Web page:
• Is the aging parent current on insurance premium payments (including those for life insurance, if applicable)?

• Is the aging parent in need of long-term care insurance?

These questions, though at times unsettling, can help you as a homeowner in a multigenerational arrangement obtain insurance coverage that aligns with the needs of your household. If you anticipate moving in an adult child or aging parent in the future, keep these questions in mind as you prepare for the change.

Source: National Association of Insurance Commissioners (NAIC)
 

Published with permission from RISMedia.


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Weddings Get Social

October 4, 2016 2:21 am


Brides are using social media more than ever to announce their engagement, discover new ideas, connect with vendors, share moments throughout their wedding planning journey, and post their honeymoon experiences, according to a survey by The Knot.

First Comes the Ring…Then Comes the Post
Three out of five brides surveyed reported announcing their engagement on social media within the first 24 hours of saying "yes," and 86 percent shared their news within the first week. Sixty-two percent reported increasing their social media usage after their engagement, with seven out of 10 admitting to using social media for wedding planning more than anything else. The top three social media channels used during wedding planning are Pinterest (89 percent), Instagram (38 percent) and Facebook (38 percent).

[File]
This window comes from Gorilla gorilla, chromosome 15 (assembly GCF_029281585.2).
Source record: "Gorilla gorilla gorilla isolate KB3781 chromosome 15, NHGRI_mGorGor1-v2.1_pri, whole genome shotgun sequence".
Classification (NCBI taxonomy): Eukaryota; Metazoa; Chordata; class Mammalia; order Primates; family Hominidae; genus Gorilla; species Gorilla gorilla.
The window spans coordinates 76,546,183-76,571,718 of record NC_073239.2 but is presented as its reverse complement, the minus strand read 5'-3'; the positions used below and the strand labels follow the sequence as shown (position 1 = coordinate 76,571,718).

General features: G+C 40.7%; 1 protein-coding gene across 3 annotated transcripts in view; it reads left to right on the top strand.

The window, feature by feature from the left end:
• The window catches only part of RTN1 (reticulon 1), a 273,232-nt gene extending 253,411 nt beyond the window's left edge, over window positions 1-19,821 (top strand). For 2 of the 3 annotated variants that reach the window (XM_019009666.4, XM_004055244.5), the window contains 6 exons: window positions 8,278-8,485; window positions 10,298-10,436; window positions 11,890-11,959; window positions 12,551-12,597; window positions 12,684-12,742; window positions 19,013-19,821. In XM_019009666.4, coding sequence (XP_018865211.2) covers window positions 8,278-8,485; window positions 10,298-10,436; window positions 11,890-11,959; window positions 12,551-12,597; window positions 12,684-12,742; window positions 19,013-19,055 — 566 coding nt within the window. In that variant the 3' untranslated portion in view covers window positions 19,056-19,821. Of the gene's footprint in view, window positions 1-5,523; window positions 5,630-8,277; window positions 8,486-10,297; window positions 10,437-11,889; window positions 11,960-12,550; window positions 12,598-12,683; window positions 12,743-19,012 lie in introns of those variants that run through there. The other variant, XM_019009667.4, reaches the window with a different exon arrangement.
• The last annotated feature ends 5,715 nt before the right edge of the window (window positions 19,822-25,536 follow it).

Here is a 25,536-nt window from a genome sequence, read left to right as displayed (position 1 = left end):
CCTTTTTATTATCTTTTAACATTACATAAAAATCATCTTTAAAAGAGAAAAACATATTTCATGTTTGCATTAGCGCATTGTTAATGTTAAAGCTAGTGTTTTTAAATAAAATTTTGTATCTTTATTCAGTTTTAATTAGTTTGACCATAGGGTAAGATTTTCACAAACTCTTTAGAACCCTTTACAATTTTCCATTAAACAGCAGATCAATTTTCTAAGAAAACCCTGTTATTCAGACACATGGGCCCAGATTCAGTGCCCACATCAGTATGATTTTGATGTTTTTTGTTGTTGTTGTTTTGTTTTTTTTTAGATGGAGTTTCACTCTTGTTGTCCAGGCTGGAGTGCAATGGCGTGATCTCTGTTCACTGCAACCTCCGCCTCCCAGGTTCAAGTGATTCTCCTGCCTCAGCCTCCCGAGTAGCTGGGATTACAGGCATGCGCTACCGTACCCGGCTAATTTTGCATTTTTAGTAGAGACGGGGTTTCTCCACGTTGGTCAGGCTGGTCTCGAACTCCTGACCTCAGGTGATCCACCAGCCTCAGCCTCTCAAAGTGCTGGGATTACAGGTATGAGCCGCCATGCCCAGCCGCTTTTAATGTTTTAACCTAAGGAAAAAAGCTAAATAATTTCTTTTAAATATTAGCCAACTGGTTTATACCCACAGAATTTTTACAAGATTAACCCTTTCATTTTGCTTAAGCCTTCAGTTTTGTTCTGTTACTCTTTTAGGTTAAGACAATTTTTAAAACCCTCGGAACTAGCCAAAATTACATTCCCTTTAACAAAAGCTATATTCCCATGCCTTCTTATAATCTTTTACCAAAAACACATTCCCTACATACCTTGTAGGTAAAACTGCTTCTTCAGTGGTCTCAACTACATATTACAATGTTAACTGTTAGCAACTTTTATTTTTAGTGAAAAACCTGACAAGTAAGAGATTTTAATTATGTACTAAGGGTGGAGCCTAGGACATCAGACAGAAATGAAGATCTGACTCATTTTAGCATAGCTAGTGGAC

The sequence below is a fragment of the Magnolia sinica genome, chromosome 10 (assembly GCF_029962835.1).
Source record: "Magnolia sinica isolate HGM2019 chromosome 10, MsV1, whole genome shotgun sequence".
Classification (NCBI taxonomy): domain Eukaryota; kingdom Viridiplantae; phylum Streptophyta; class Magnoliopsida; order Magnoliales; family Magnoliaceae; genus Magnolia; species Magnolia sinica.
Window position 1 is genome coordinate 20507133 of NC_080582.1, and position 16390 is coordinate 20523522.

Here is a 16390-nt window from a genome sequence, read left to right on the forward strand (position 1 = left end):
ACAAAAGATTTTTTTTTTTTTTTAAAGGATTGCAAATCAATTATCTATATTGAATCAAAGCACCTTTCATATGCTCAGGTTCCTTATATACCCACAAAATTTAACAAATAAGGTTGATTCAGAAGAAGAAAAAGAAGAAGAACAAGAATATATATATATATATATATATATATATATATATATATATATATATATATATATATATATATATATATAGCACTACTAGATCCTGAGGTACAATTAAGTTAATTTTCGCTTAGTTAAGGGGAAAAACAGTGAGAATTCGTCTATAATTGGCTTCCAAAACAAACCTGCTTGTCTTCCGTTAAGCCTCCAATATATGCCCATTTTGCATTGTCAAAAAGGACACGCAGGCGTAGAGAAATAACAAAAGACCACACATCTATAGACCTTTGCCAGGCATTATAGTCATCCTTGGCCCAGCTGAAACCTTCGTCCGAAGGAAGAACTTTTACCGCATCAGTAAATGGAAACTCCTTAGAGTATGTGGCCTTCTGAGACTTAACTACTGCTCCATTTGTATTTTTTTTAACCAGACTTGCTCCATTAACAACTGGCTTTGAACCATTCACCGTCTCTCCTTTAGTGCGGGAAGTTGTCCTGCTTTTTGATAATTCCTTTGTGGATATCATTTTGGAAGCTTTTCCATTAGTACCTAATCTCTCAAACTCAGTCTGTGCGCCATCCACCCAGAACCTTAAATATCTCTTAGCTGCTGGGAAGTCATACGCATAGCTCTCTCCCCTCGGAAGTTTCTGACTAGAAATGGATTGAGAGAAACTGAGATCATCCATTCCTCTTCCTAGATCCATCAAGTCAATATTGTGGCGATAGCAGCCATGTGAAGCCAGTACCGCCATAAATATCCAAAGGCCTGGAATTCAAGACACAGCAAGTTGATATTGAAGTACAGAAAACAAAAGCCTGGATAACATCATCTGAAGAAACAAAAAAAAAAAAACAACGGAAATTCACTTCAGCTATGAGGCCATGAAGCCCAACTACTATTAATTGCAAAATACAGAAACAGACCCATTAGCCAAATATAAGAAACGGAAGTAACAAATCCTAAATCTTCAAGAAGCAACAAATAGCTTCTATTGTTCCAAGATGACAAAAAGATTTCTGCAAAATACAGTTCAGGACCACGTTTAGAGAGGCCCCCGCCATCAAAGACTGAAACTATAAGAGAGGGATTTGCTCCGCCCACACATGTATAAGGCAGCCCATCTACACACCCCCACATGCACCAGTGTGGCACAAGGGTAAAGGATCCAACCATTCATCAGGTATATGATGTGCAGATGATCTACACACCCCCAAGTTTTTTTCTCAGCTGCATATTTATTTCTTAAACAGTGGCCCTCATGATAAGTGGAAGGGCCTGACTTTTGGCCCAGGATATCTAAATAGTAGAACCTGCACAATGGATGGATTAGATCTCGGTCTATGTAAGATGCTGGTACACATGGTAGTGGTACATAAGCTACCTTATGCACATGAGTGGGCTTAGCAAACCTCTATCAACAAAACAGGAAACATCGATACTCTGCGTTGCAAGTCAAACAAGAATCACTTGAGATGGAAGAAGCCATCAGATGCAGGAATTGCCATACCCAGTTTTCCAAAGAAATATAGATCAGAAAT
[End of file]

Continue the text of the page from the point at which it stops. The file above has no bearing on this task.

Hashtagging the Big Day
Once the word is out, couples focus on creating a personalized wedding hashtag to share photos leading up to and throughout the wedding day. Sixty-six percent of couples (up 11 percent from 2014) plan on using or have used a personalized hashtag in conjunction with their wedding.

Snapping the Ceremony